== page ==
Start implementing -frounding-math

Richard Biener richard.guenther@gmail.com
Mon Jun 24 17:53:00 GMT 2019


On Mon, Jun 24, 2019 at 4:57 PM Marc Glisse <marc.glisse@inria.fr> wrote:
>
> On Mon, 24 Jun 2019, Richard Biener wrote:
>
> >>>> -frounding-math is supposed to be equivalent to "#pragma stdc fenv_access
> >>>> on" covering the whole program.
> >>>>
> >>>> For constant expressions, I see a difference between
> >>>> constexpr double third = 1. / 3.;
> >>>> which really needs to be done at compile time, and
> >>>> const double third = 1. / 3.;
> >>>> which will try to evaluate the rhs as constexpr, but where the program is
> >>>> still valid if that fails. The second one clearly should refuse to be
> >>>> evaluated at compile time if we are specifying a dynamic rounding
> >>>> direction. For the first one, I am not sure. I guess you should only write
> >>>> that in "fenv_access off" regions and I wouldn't mind a compile error.
> >>>>
> >>>> Note that C2x adds a pragma fenv_round that specifies a rounding direction
> >>>> for a region of code, which seems relevant for constant expressions. That
> >>>> pragma looks hard, but maybe some pieces would be nice to add.
> >>>
> >>> Hmm.  My thinking was along the line that at the start of main() the
> >>> C abstract machine might specify the initial rounding mode (and exception
> >>> state) is implementation defined and all constant expressions are evaluated
> >>> whilst being in this state.  So we can define that to round-to-nearest and
> >>> simply fold all constants in contexts we are allowed to evaluate at
> >>> compile-time as we see them?
> >>
> >> There are way too many such contexts. In C++, any initializer is
> >> constexpr-evaluated if possible (PR 85746 shows that this is bad for
> >> __builtin_constant_p), and I do want
> >> double d = 1. / 3;
> >> to depend on the dynamic rounding direction. I'd rather err on the other
> >> extreme and only fold when we are forced to, say
> >> constexpr double d = 1. / 3;
> >> or even reject it because it is inexact, if pragmas put us in a region
> >> with dynamic rounding.
> >
> > OK, fair enough.  I just hoped that global
> >
> > double x = 1.0/3.0;
> >
> > do not become runtime initializers with -frounding-math ...
>
> Ah, I wasn't thinking of globals. Ignoring the new pragma fenv_round,
> which I guess could affect this (the C draft isn't very explicit), the
> program doesn't have many chances to set a rounding mode before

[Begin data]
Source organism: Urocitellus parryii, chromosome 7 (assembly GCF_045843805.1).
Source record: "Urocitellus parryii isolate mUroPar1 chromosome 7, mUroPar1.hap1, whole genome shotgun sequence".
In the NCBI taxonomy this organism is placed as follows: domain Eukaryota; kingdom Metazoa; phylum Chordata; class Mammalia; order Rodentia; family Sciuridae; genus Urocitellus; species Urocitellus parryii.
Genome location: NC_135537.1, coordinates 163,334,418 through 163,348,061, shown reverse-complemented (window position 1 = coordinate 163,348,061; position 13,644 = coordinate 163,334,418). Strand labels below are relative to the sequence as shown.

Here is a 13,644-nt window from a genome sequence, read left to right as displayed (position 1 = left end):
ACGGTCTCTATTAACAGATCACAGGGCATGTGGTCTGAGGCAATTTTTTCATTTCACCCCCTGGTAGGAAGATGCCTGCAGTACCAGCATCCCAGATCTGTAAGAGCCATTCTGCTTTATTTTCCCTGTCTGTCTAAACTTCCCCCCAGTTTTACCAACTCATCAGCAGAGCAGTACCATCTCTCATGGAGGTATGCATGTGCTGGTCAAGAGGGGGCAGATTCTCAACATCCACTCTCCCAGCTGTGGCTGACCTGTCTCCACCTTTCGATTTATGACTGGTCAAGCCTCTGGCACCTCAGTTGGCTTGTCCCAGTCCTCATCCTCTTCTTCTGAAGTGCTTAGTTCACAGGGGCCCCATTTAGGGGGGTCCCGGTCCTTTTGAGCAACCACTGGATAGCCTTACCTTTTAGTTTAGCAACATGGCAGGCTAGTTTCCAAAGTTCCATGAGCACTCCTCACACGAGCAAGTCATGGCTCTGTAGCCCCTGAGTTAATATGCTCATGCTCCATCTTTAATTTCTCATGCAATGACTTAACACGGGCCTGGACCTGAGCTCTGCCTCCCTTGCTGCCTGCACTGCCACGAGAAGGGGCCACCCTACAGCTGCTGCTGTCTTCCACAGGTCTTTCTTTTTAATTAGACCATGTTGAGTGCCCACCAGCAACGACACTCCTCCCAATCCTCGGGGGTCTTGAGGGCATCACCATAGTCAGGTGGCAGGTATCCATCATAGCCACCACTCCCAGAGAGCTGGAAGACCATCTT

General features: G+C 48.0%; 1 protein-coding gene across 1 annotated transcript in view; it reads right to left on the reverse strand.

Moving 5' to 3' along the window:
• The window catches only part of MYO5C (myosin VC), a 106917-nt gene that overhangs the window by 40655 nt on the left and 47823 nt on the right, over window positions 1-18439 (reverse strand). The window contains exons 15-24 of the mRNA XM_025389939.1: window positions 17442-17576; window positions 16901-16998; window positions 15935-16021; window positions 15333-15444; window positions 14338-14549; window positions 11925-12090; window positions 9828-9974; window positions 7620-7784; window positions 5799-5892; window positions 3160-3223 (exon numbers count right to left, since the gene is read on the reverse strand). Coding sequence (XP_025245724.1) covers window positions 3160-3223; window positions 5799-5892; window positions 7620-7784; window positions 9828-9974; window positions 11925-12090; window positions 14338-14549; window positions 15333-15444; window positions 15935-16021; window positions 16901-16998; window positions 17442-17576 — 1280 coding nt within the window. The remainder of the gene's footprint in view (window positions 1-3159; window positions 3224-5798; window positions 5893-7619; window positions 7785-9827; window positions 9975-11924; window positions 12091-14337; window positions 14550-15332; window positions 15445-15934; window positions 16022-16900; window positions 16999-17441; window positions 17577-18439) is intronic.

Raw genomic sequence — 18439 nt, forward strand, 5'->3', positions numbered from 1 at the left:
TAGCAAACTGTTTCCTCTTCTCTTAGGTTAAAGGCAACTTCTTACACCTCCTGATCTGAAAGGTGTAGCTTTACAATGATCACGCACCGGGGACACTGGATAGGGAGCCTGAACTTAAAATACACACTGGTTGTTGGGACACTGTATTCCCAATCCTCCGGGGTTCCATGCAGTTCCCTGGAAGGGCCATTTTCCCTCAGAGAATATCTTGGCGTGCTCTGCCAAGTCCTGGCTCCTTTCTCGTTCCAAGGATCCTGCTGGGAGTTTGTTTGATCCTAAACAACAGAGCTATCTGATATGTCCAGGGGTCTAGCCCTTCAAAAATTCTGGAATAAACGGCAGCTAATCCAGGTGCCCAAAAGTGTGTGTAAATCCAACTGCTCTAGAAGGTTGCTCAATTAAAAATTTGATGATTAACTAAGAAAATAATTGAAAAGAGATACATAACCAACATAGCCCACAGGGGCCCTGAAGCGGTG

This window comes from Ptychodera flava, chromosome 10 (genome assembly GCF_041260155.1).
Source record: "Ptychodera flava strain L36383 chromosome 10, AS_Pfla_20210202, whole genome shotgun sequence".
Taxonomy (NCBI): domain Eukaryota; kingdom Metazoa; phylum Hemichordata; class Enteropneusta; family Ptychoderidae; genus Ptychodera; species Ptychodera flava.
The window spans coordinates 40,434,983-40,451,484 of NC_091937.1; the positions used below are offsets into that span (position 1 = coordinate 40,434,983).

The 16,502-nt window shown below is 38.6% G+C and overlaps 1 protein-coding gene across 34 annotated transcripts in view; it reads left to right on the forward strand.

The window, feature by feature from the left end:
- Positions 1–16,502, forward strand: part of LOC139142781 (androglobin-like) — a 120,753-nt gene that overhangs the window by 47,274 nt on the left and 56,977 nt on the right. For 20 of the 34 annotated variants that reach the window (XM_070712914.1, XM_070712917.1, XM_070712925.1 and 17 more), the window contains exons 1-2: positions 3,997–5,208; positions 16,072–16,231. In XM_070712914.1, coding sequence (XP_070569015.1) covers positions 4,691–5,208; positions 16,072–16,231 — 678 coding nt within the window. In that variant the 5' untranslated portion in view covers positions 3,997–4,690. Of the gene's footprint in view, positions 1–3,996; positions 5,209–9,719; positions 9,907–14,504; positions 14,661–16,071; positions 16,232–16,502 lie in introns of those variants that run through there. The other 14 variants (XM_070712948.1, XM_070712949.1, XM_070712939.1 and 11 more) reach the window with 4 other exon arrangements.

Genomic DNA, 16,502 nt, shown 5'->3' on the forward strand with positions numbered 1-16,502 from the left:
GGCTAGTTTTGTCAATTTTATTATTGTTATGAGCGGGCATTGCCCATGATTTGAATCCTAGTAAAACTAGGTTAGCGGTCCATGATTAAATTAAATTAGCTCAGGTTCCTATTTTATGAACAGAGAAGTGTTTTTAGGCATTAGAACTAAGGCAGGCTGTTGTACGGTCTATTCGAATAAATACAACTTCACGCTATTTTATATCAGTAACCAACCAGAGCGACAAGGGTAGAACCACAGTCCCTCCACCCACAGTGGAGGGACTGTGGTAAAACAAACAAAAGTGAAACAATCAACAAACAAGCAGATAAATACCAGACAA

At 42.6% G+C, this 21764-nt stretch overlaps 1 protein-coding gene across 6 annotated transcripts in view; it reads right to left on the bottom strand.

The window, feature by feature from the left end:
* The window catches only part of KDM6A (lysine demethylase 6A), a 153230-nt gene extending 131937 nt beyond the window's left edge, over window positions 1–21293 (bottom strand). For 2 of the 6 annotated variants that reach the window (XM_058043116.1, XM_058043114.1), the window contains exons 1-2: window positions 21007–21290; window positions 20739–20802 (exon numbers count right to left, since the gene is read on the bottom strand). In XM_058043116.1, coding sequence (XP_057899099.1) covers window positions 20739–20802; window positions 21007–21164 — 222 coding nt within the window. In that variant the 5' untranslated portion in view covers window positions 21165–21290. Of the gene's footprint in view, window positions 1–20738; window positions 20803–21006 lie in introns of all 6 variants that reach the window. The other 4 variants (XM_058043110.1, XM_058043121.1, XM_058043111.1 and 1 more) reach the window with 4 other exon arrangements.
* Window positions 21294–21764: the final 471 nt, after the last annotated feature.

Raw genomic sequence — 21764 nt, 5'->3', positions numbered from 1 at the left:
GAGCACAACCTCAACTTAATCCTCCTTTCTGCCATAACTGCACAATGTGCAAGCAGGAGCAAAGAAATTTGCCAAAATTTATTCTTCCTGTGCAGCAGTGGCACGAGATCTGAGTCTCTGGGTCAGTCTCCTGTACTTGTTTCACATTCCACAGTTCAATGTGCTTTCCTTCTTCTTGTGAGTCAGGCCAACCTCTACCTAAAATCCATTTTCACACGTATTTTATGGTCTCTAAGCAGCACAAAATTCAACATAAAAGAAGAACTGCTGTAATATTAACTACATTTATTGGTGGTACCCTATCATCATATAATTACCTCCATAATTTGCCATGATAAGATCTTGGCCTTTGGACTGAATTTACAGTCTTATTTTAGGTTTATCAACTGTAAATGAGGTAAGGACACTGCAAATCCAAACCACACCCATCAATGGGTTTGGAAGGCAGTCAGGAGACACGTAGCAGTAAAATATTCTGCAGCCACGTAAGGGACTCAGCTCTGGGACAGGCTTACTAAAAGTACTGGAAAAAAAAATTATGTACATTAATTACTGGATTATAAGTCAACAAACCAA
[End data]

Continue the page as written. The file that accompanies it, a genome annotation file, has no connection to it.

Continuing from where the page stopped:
> initializing globals. It could do so in the initializer of another
> variable, but relying on the order of initialization this way seems bad.
> Maybe in this case it would make sense to assume the default rounding
> mode...
>
> In practice, I would only set -frounding-math on a per function basis
> (possibly using pragma fenv_access), so the optimization of what happens
> to globals doesn't seem so important.
>
> >> Side remark, I am sad that Intel added rounded versions for scalars and
> >> 512 bit vectors but not for intermediate sizes, while I am most
> >> interested in 128 bits. Masking most of the 512 bits still causes the
> >> dreaded clock slow-down.
> >
> > Ick.  I thought this was vector-length agnostic...
>
> I think all of the new stuff in AVX512 is, except rounding...
>
> Also, the rounded functions have exceptions disabled, which may make
> them hard to use with fenv_access.
>
> >>> I guess builtins need the same treatment for -ftrapping-math as they
> >>> do for -frounding-math.  I think you already mentioned the default
> >>> of this flag doesn't make much sense (well, the flag isn't fully
> >>> honored/implemented).
> >>
> >> PR 54192
> >> (coincidentally, it caused a missed vectorization in
> >> https://stackoverflow.com/a/56681744/1918193 last week)
> >
> > I commented there.  Lets just make -frounding-math == FENV_ACCESS ON
> > and keep -ftrapping-math as whether FP exceptions raise traps.
>
> One issue is that the C pragmas do not let me convey that I am interested
> in dynamic rounding but not exception flags. It is possible to optimize
> quite a bit more with just rounding. In particular, the functions are pure
> (at some point we will have to teach the compiler the difference between
> the FP environment and general memory, but I'd rather wait).
>
> > Yeah.  Auto-vectorizing would also need adjustment of course (also
> > costing like estimate_num_insns or others).
>
> Anything that is only about optimizing the code in -frounding-math
> functions can wait, that's the good point of implementing a new feature.

Sure - the only thing we may want to avoid is designing us into a corner
we cannot easily escape from.  Whenever I thought about -frounding-math
and friends (and not doing asm()-like hacks ;)) I thought we need to make
the data dependence on the FP environment explicit.  So I'd have done

{ FP result, new FP ENV state } = FENV_PLUS (op1, op2, old FP ENV state);

with the usual caveat of representing multiple return values.  Our standard
way via a projection riding ontop of _Complex types works as long as you
use scalars and matching types, a more general projection facility would
use N-uples of abitrary component types (since those are an
implementation detail).
My usual alternative was (ab-)using asm()s since those can have multiple
outputs and provide internal-function like asm-body IDs more-or-less directly
mapping to RTL instructions for example.

With using global memory as FENV state you use virtual operands for this.

And indeed for -frounding-math the operations itself do not change the
FP environment (thus are pure) and the memory approach looks easiest
(it's already implemented this way for builtins). Given the pace of
improving -frounding-math support in the past I think it's fine to continue
in this direction.

Richard.

> --
> Marc Glisse



More information about the Gcc-patches mailing list